161. Introduction to Biological Anthropology. (4). (NS). (BS).
The first two units use evolutionary theory to explore human genetics and cellular biology, primate and human morphological adaptation, and the fossil evidence for human evolution. The third unit uses evolutionary theory to understand the behavior of modern humans, including interactions between the sexes. Cost:2 WL:2 (Strassmann)
364. Nutrition and Evolution. Sophomore standing. (4). (NS). (BS).
Examines: (1) the physiology of nutrient utilization from carbohydrates to fats and proteins; (2) the role of diet on the evolution of the digestive system and brain size of non-human and human primates; (3) the archaeological evidence about the evolutionary roots of human diet; (4) the ecological basis of the hunter-gatherer's diet; (5) the dietary habits of western style societies; (6) cultural variability and dietary preferences; (7) cannibalism; (8) lactose intolerance; and (9) accommodation to dietary restriction during development and adulthood. (Frisancho)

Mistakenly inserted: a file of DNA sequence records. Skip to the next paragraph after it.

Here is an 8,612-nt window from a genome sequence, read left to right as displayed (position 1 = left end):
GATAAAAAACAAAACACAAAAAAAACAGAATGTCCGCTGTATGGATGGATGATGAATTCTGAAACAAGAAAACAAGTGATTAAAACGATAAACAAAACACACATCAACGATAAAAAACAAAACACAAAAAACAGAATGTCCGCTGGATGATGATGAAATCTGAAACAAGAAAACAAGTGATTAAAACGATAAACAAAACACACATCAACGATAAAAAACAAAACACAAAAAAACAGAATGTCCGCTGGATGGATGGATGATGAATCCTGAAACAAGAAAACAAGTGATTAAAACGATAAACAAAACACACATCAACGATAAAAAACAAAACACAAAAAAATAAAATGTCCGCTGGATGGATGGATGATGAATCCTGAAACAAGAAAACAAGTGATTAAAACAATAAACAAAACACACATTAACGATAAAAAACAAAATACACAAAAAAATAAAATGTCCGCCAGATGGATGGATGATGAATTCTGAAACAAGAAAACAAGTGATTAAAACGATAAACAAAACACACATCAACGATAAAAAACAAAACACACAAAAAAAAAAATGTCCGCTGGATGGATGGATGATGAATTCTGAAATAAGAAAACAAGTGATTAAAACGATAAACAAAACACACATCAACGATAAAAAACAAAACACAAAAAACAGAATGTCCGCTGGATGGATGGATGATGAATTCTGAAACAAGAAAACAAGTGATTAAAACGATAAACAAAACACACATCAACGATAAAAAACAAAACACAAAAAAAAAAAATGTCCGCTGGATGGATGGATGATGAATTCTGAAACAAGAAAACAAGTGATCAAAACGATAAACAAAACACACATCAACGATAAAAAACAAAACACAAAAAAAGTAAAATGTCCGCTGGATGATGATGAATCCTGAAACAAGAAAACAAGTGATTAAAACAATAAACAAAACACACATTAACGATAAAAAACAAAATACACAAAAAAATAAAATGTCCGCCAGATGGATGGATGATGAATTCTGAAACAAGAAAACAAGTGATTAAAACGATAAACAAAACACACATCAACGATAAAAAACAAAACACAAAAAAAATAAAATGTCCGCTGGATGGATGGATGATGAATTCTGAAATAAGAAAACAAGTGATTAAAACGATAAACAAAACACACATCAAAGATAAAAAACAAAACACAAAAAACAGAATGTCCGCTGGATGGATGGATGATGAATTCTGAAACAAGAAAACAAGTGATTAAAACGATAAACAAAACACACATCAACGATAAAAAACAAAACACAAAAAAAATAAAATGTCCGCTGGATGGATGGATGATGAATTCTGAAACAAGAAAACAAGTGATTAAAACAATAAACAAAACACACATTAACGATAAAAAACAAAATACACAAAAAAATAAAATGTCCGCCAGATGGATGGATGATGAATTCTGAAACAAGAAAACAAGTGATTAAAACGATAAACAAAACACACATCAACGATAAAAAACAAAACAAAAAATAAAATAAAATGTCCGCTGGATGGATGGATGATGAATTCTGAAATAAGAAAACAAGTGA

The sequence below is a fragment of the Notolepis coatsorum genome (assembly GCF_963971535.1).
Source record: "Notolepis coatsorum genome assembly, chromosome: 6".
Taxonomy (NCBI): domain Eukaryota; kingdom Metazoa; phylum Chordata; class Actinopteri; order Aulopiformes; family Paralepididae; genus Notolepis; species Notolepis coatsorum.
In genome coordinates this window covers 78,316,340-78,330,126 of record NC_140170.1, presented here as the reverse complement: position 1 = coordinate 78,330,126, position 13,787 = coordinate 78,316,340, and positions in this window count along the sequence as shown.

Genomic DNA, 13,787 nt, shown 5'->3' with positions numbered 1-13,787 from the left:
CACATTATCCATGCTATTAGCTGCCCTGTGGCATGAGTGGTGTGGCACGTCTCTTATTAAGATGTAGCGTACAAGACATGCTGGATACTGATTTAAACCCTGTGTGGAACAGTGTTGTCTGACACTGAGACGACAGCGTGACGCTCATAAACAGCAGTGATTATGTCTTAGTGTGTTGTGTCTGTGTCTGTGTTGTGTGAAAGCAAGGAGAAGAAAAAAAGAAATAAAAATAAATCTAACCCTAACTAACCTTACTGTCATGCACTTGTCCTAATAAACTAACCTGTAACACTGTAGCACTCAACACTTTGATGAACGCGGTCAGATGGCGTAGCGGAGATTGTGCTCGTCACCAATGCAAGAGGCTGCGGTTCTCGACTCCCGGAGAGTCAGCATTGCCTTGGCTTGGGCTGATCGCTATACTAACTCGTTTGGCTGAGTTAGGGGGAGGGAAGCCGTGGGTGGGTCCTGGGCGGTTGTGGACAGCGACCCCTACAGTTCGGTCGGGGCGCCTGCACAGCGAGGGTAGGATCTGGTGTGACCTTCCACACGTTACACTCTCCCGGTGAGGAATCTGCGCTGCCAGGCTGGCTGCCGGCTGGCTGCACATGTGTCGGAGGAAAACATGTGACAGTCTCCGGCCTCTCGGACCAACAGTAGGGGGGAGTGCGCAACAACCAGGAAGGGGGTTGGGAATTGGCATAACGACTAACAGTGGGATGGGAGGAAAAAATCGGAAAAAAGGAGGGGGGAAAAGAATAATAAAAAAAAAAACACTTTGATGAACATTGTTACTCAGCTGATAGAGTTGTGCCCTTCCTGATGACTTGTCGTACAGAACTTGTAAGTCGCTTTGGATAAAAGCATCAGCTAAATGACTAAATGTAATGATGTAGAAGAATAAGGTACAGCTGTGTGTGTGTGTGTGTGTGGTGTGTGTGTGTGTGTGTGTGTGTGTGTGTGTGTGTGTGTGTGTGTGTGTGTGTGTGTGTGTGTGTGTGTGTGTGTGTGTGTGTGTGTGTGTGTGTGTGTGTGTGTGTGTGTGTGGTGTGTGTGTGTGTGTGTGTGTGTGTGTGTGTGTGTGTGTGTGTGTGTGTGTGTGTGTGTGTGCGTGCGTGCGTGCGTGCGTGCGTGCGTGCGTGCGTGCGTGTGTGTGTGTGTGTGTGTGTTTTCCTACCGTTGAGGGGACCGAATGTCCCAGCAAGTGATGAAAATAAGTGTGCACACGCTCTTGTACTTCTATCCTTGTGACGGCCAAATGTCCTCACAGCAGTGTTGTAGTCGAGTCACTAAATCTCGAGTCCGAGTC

368/Psych. 437. Primate Social Behavior I. (4). (NS). (BS).
An introductory course that will familiarize students with the primate order. The major focus of the course will be the behavior of prosimians, monkeys, and apes in the wild. Special attention will be given to results from long-term field studies. Social organization, kinship systems, sexual behavior, vocal communication, competition, and other topics will be described and analyzed from the perspective of modern evolutionary theory. This course can be taken on its own, and serves as an introduction to Anthropology 369 (Primate Social Relationships) and 568 (Primate Behavioral Ecology). Three lecture hours, and one discussion weekly. One midterm, a term paper, and a final exam. WL:1
461. Genetic Basis of Human Evolution. Anthro. 161 or the equivalent, and junior standing; or permission of instructor. (3). (Excl). (BS).